Capital Markets 3.0

The tokenization of real-world assets in Latin America has the potential to reach $550 billion by the year 2030, growing at a ~104% CAGR from $7.6 billion in 2024 to $550 billion in 2030, with a focus on mid-to-large-sized corporations and infrastructure projects. This can fuel economic growth and have the potential to uplift millions of people out of poverty.

However, several challenges need to be addressed to fully realize this potential. Many emerging economies face challenges in developing their capital markets, including limited access to finance, regulatory barriers, and underdeveloped financial infrastructure. While the fundamental elements of effective capital markets are well-known and defined, policymakers in emerging markets struggle with the challenges of implementing the required change.

Policymakers aiming to build Capital Markets 3.0 need to consider the potential of blockchain to significantly enhance transparency and security in financial transactions. Blockchain’s immutable and decentralized ledger system ensures that all transactions are recorded transparently and tamper-proof, reducing fraud risk and enhancing trust among investors and market participants. This foundational shift can lead to increased investor confidence, greater market integrity, and a more robust financial system.

Nonetheless, much of the public discussion in Latin America about crypto-currencies, especially Bitcoin, has centered on a replacement for fiat money, a speculative investment asset, or an instrument for money laundering. Also, like many industries, the crypto-asset industry has suffered from some incidents relating to cybercrime.

This framework leads many to wholesale dismiss crypto-assets as technologically flawed, unnecessary, or even subversive. However, this overlooks their potential to enable new business models, drive development in capital market infrastructure, and enhance the depth of capital markets – ultimately benefiting small and medium-sized enterprises (SMEs), which are the main drivers of innovation and employment in the economy. This forms the basis of Capital Markets 3.0.

We are creating a series of posts to explain crypto-asset capital markets and to provide insights from our interactions with market participants involved in developing new technologies and attracting investor interest, with the purpose of developing a regulatory framework that could be useful for policymakers, authorities, regulators, and industry in order to create regulatory principles on a par with those adhered for traditional securities.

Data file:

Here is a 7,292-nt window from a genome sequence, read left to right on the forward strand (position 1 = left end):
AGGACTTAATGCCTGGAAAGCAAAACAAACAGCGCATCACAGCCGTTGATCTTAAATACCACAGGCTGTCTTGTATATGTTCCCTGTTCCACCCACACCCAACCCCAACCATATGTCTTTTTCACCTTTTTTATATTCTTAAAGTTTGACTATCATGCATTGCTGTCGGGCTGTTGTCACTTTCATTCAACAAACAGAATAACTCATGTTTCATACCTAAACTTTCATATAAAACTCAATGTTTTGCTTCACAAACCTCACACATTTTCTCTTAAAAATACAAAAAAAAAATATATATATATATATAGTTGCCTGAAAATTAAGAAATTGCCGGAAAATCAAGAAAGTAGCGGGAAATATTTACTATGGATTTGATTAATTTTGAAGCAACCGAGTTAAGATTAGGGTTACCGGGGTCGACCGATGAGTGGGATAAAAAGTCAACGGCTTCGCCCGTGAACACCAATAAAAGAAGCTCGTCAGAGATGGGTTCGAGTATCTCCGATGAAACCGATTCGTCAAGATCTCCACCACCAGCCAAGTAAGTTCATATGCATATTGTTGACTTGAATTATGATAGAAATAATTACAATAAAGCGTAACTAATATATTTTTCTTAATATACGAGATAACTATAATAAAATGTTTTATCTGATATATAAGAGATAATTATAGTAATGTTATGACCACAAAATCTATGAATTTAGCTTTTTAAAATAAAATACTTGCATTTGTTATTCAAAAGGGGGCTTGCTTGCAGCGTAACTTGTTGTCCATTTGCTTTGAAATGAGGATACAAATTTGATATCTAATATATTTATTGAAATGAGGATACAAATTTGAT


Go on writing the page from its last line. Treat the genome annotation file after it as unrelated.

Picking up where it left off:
We write these posts to demystify crypto-asset capital markets and draw relevant references to insights from our interactions with market participants at various stages of developing new technologies and attracting investor interest.

Distinct types of tokens are being developed in the market. Some are issued in a token sale or security or initial coin offering (ICO, STO), while others represent off-chain assets, with their value residing outside of the blockchain, for example, physical assets like a building. We will focus on the tokens that a business issues to investors and analyze the different stages of capital markets that may impact this activity.

We seek to establish a knowledge framework for capital markets based on crypto-assets. To do this, we need to discuss important topics related to token issuance, crypto-asset exchanges, and investment. Please note that we are not providing a formal legal or regulatory analysis, nor are we attempting to cover every possible legal and regulatory consideration. Instead, our focus is to bring attention to key areas where market practices may need to evolve and where regulators could concentrate their efforts on developing new policies. Our goal is to shed light on the compelling topics and issues that we believe will influence the future of crypto-asset capital markets across these themes.

The guiding principle should be technological neutrality. This means that investors should have the same level of protection whether they invest in a token-based security or a paper-based security. Regulation and judges should provide the same protection for both types of securities. There should be no distinction based on the “instrument” used to represent securities, whether it is a paper, an electronic annotation in a centralized database, or a digital annotation on a decentralized database using distributed ledger technology. Therefore, there should be no incremental risk associated with holding security tokens issued by an entity compared to equity instruments issued by that same entity. It would be contradictory to argue that the level of protection provided to investors should be lower.

We argue that, like previous revolutionary ideas, blockchain technology has the potential to enable developing countries to leapfrog more advanced economies. Leapfrogging happens when countries constructing infrastructure directly adopt the most current systems, rather than starting from the beginning and progressing incrementally. But what if we extend this concept to shape the future capital markets 3.0? In such a future, the costs of accessing capital markets are significantly diminished, much like how the internet reduced the costs of publishing and communication, leading to the proliferation of ideas that we currently attribute to the Internet. Blockchain’s potential usefulness holds a comparable promise.

It makes more sense to leapfrog the financial market infrastructure and move toward the future capital markets 3.0, rather than maintaining outdated legacy systems.